Equestrian Medical Safety Association

Our History

EMSA's Organizational History

The Equestrian Medical Safety Association (EMSA) is dedicated to the safety of persons in all equestrian activities through education, research and providing information resources.

In 2012, EMSA moved most of its activity online. The formerly printed newsletter (see archives) went paperless online in 2009. EMSA seeks to continue to broaden its membership to everyone engaging in horse related activities. The association’s goal is to open and maintain an online conversation among those who have cutting edge educational safety and prevention information and research including the medical, technical and first responder communities and all those involved in equine activities seeking safety information and practice. The goal of our Resource Directory section is to provide area resources.

In 2007 the prior AMEA/SRF (American Medical Equestrian Association/ Safe Riders Foundation) underwent a name-only change to the EMSA (Equestrian Medical Safety Association).  The BOD (Board of Directors) felt that this was a briefer more inclusive title.  Although the EMSA is still a potentially awkward title, the organization, like its predecessor, is dedicated to equestrian safety. At that time the organization went paperless including the three times a year Newsletter

In 2003, the SRF (Safe Riders Foundation) and the AMEA (American Medical Equestrian Association) joined forces to form the AMEA/SRF. The group’s mission has remained with the final name change in 2008 to the Equestrian Medical Safety Association (EMSA). EMSA has provided education, research review and assistance by way of its members expertise to improve the safety of all those involved with horses. Throughout the years, the membership has broadened with a proactive approach to accident reduction and risk management relative to horses. In 2007, members of a concussion task force established the “Wake up to Concussion” protocol (brochure and palm card) and return to play criteria for those individuals returning to horse sports following a concussion. This protocol was adopted by a variety of horse disciplines and all three of the Olympic horse sports for competition in the U.S.

Through the 1990s, the organization conducted continuing medical education courses on horse-related topics, annual meetings with research presentations. The organization broadened its membership to include helmet manufacturers as well as people from various backgrounds including mounted police and those that farmed or ranched with horses. Again the organization was instrumental in changing competition rules to require helmet use (and now harness helmet use) in several disciplines and for helmet requirements for junior riders in a number of disciplines. Several members of the Equestrian Medical Safety Association continued to participate in setting safety equipment evaluation standards and in aiding government agencies in drafting reasonable liability legislation across the country.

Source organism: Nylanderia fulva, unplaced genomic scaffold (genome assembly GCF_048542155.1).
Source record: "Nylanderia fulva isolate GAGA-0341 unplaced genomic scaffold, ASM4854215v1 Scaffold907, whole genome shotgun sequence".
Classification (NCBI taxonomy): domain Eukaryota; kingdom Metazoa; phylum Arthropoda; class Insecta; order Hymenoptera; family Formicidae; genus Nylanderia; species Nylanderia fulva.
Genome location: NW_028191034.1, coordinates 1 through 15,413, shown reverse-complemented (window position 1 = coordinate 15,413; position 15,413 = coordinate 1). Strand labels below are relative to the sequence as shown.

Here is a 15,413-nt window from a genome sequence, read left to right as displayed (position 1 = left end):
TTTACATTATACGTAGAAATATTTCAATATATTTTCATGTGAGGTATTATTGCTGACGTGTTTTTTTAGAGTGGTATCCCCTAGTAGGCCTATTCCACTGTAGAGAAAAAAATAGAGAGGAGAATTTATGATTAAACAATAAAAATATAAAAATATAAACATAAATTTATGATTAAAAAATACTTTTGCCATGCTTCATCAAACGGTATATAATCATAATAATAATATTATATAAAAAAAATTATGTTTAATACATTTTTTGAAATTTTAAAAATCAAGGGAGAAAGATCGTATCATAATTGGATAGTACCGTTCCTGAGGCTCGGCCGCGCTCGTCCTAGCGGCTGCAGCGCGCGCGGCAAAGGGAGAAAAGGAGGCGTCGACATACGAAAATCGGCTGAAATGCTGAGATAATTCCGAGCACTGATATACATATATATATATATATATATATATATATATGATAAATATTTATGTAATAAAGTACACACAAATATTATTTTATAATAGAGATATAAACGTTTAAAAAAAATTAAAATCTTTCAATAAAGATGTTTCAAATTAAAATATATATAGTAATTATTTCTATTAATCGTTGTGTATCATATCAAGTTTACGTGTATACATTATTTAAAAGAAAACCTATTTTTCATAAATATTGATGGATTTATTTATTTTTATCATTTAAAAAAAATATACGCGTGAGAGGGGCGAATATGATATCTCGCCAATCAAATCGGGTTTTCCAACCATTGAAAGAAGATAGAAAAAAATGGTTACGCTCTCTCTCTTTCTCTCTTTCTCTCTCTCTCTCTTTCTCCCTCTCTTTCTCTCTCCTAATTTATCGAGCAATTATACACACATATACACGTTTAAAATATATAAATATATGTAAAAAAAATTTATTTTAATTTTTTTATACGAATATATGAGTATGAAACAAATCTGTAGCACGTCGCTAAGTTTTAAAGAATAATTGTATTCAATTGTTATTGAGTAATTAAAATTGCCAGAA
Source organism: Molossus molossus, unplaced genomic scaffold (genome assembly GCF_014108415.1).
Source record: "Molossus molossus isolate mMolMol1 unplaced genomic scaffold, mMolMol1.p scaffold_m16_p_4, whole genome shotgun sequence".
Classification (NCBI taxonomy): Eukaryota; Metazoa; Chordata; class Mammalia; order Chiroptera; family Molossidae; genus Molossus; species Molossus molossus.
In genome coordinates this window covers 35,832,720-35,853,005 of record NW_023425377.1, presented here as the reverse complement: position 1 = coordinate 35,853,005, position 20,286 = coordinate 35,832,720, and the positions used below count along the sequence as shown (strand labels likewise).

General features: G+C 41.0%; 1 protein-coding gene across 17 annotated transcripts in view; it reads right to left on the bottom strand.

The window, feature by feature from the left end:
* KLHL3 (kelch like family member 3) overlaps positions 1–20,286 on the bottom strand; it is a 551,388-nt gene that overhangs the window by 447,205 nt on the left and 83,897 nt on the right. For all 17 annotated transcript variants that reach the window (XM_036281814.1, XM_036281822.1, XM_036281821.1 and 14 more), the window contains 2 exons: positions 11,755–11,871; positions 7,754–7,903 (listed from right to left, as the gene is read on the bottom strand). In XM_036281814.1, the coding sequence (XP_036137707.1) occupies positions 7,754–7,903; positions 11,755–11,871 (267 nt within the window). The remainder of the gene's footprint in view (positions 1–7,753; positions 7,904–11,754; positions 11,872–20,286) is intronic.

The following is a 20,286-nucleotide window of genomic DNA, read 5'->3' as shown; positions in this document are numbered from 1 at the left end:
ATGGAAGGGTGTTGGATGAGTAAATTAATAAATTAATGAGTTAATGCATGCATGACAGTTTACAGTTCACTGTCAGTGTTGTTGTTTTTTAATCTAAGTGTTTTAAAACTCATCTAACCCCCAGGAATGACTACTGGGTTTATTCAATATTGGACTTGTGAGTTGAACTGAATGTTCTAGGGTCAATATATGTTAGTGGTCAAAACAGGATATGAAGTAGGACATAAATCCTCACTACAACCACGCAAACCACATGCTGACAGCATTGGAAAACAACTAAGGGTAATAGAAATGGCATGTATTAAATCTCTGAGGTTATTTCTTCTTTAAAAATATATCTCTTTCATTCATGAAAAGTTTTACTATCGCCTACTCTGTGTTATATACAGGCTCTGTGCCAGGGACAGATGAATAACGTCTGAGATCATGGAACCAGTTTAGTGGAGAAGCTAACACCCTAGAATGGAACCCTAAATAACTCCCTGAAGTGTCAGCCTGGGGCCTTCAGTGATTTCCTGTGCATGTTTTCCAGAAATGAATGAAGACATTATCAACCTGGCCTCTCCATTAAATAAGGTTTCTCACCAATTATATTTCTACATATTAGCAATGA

The Equestrian Medical Safety Association (under an earlier name) was started in the 1970s by a group of equine interested physicians. This dynamic group looked at a wide variety of safety issues encountered by horse people. They were proactive in promoting helmet use, working to establish helmet testing and manufacturing standards and informing legislatures responsible for enacting horse liability laws.

Our membership is made up of riders, coaches, instructors, educational institutions, physicians, nurses, first responders, researchers, manufacturers and others dedicated to safe associations with horses. Anyone who is interested in competition or pleasure, trail riding, driving or any other activity involved in enjoying horses please join us. The membership section contains the details, but individual membership is only $25/year and organizational membership is $100/year. Encourage those in your barn to join.

The larger the EMSA organization, the more diverse the membership offering including the opportunity to network and offer assistance more effectively becomes. Any and all contributions are greatly appreciated and help the Equestrian Medical Safety Association to continue its work.